games [laughs]. That one was definitely one...
‘cause, my brother and I were both into it.
I mean, it was really interesting watching

my brother and I would have approached the game...
Because. my brother would take one Pokémon and slam through the entire game. And I would take the game more slowly, by training up a set of Pokémon[...].
"And it really sort of made me aware of the different ways you could play games.
I think... that sort of reasoning made me more interested in these kind of games.
Like. 'Oh well... my brother and I played entirely different'."
There are different venues.
Like... just because I accepted this one model as my favorite, it does not mean that it is the only model to go about."
The players‘
, the biographic and social
to games action impacts the highly
meaningful play experience.
A meaningful pattern created through playing gets
de- and reconxtualized
within a more general understanding about the player herself and others.
be understood as a
single trajectory but as heterogeneous, historically, and culturally
contextualized phenomena
Technology and game design impact
and intra-case
patterns of change
Siegfried, 35
"It was like getting
games from the future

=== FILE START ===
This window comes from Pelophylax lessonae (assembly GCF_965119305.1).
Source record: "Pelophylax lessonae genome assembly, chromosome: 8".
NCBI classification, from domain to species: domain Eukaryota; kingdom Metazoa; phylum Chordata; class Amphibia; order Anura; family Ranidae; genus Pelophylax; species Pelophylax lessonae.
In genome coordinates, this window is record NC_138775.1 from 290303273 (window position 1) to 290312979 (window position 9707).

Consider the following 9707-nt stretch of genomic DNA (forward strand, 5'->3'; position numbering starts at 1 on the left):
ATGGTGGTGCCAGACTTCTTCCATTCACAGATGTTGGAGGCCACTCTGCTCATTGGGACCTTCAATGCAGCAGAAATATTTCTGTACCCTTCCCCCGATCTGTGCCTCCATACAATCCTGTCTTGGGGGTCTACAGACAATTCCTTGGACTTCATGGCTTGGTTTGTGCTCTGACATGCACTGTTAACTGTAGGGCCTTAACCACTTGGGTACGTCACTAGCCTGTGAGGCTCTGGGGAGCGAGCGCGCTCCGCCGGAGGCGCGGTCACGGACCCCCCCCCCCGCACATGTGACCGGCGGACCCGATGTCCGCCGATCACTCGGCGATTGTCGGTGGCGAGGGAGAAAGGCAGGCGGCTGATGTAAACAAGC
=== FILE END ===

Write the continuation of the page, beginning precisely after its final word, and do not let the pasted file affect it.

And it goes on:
. I didn't know, that the NES games that I knew were technical inferior ports of more advanced games on more advanced hardware [...] So then when 1991 Ultima VII comes out, and it has graphics I have never seen, it seamed like a game from the year 2005...
to my mind at that time.
" ...
I was completely blown away. I had also never seen games that were aimed at adults... that had
adult content
and were not censored [...]. Ultima looks and sounds like Final Fantasy but it's opened... This sense of a dense fictional world that is just a matter of fact ...and there. That doesn't make you do anything and is just opened for you to interact with but with this enormous amount of narrative density to it...
This game is the game
"And then the same with Settlers of Catan.
I was.. I moved to this new country.
I did not know anyone
and then there are these people that were really nice and I ended up being friends with them.
And the
way we were friends is we had game nights
At least once a week. If not twice a week. And we'd rotate..."
“It’s interesting, I guess all of these games are... games that I play with other people. That's something that ties all of them together. There's always somebody else involved."
Sarah, 21
in the space provided by the
and the
"That was that formative periode... I was
with a lot of
different approaches
. And the one that really works for me is this {playing}.
And I am about to do another move... and the one thing that I keep thing of is: 'I am moving to this City. I don't know anybody.
I want=to have a game night and make friends.
can be used as

to tackle

in "real" life context. Thus, the players need to
these experience patterns and put them in
The limits:
The potential:
Kegan, 2009, p. 43
Not standardizable
Histories change
Different forms of transfer
Explicit experiences
Door opener
Enjoyable exercise
Taps into subjective viewpoints
Unpacks context and subjectivity
Adoptable and adujstable
... under construction
The podacst to this talk can be accessed here: http://cmsw.mit.edu/podcast-konstantin-mitgutsch-tracing-playographies/
{E.g. places they lived in, educational phases, types of consoles in use...}
Full transcript